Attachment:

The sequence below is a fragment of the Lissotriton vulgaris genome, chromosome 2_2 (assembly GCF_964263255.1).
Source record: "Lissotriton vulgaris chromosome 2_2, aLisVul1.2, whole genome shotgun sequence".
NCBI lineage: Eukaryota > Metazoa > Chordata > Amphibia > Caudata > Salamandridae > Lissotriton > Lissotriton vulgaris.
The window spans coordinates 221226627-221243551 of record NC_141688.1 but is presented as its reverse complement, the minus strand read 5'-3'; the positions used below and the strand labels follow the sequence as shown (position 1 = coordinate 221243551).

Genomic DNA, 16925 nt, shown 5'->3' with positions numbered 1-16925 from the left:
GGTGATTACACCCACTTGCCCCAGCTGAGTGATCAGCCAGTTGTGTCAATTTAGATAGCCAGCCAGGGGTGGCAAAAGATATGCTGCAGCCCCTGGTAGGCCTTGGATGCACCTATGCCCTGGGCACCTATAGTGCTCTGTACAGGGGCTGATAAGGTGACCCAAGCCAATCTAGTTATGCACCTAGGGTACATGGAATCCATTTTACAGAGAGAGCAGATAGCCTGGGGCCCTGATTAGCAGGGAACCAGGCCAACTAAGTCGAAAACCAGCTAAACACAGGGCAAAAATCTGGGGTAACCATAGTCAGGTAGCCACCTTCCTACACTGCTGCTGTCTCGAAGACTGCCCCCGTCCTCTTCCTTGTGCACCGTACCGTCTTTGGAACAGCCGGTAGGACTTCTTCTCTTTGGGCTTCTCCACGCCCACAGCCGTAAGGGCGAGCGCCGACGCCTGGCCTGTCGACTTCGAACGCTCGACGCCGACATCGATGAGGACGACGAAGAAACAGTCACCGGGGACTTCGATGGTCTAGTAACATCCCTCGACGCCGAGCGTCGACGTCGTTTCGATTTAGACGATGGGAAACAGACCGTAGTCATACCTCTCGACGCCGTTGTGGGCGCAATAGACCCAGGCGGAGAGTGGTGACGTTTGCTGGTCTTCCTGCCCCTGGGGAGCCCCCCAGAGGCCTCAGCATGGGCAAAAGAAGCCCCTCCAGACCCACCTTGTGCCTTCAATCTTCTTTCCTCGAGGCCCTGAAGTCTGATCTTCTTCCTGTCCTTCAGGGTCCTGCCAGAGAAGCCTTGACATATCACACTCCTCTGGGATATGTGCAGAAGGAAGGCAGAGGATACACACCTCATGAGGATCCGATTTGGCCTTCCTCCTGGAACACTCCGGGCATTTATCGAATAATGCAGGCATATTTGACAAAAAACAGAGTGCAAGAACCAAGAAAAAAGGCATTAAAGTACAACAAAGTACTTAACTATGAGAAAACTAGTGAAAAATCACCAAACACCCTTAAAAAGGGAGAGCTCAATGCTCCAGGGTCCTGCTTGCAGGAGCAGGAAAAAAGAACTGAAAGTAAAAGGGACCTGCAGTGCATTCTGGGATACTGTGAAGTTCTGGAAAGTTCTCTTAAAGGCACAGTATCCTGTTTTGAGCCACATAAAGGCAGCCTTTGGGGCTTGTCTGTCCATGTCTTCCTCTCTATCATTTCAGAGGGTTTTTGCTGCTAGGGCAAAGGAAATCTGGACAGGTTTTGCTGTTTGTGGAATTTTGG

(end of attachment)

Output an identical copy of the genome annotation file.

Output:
The sequence below is a fragment of the Lissotriton vulgaris genome, chromosome 2_2 (assembly GCF_964263255.1).
Source record: "Lissotriton vulgaris chromosome 2_2, aLisVul1.2, whole genome shotgun sequence".
NCBI lineage: Eukaryota > Metazoa > Chordata > Amphibia > Caudata > Salamandridae > Lissotriton > Lissotriton vulgaris.
The window spans coordinates 221226627-221243551 of record NC_141688.1 but is presented as its reverse complement, the minus strand read 5'-3'; the positions used below and the strand labels follow the sequence as shown (position 1 = coordinate 221243551).

Genomic DNA, 16925 nt, shown 5'->3' with positions numbered 1-16925 from the left:
GGTGATTACACCCACTTGCCCCAGCTGAGTGATCAGCCAGTTGTGTCAATTTAGATAGCCAGCCAGGGGTGGCAAAAGATATGCTGCAGCCCCTGGTAGGCCTTGGATGCACCTATGCCCTGGGCACCTATAGTGCTCTGTACAGGGGCTGATAAGGTGACCCAAGCCAATCTAGTTATGCACCTAGGGTACATGGAATCCATTTTACAGAGAGAGCAGATAGCCTGGGGCCCTGATTAGCAGGGAACCAGGCCAACTAAGTCGAAAACCAGCTAAACACAGGGCAAAAATCTGGGGTAACCATAGTCAGGTAGCCACCTTCCTACACTGCTGCTGTCTCGAAGACTGCCCCCGTCCTCTTCCTTGTGCACCGTACCGTCTTTGGAACAGCCGGTAGGACTTCTTCTCTTTGGGCTTCTCCACGCCCACAGCCGTAAGGGCGAGCGCCGACGCCTGGCCTGTCGACTTCGAACGCTCGACGCCGACATCGATGAGGACGACGAAGAAACAGTCACCGGGGACTTCGATGGTCTAGTAACATCCCTCGACGCCGAGCGTCGACGTCGTTTCGATTTAGACGATGGGAAACAGACCGTAGTCATACCTCTCGACGCCGTTGTGGGCGCAATAGACCCAGGCGGAGAGTGGTGACGTTTGCTGGTCTTCCTGCCCCTGGGGAGCCCCCCAGAGGCCTCAGCATGGGCAAAAGAAGCCCCTCCAGACCCACCTTGTGCCTTCAATCTTCTTTCCTCGAGGCCCTGAAGTCTGATCTTCTTCCTGTCCTTCAGGGTCCTGCCAGAGAAGCCTTGACATATCACACTCCTCTGGGATATGTGCAGAAGGAAGGCAGAGGATACACACCTCATGAGGATCCGATTTGGCCTTCCTCCTGGAACACTCCGGGCATTTATCGAATAATGCAGGCATATTTGACAAAAAACAGAGTGCAAGAACCAAGAAAAAAGGCATTAAAGTACAACAAAGTACTTAACTATGAGAAAACTAGTGAAAAATCACCAAACACCCTTAAAAAGGGAGAGCTCAATGCTCCAGGGTCCTGCTTGCAGGAGCAGGAAAAAAGAACTGAAAGTAAAAGGGACCTGCAGTGCATTCTGGGATACTGTGAAGTTCTGGAAAGTTCTCTTAAAGGCACAGTATCCTGTTTTGAGCCACATAAAGGCAGCCTTTGGGGCTTGTCTGTCCATGTCTTCCTCTCTATCATTTCAGAGGGTTTTTGCTGCTAGGGCAAAGGAAATCTGGACAGGTTTTGCTGTTTGTGGAATTTTGG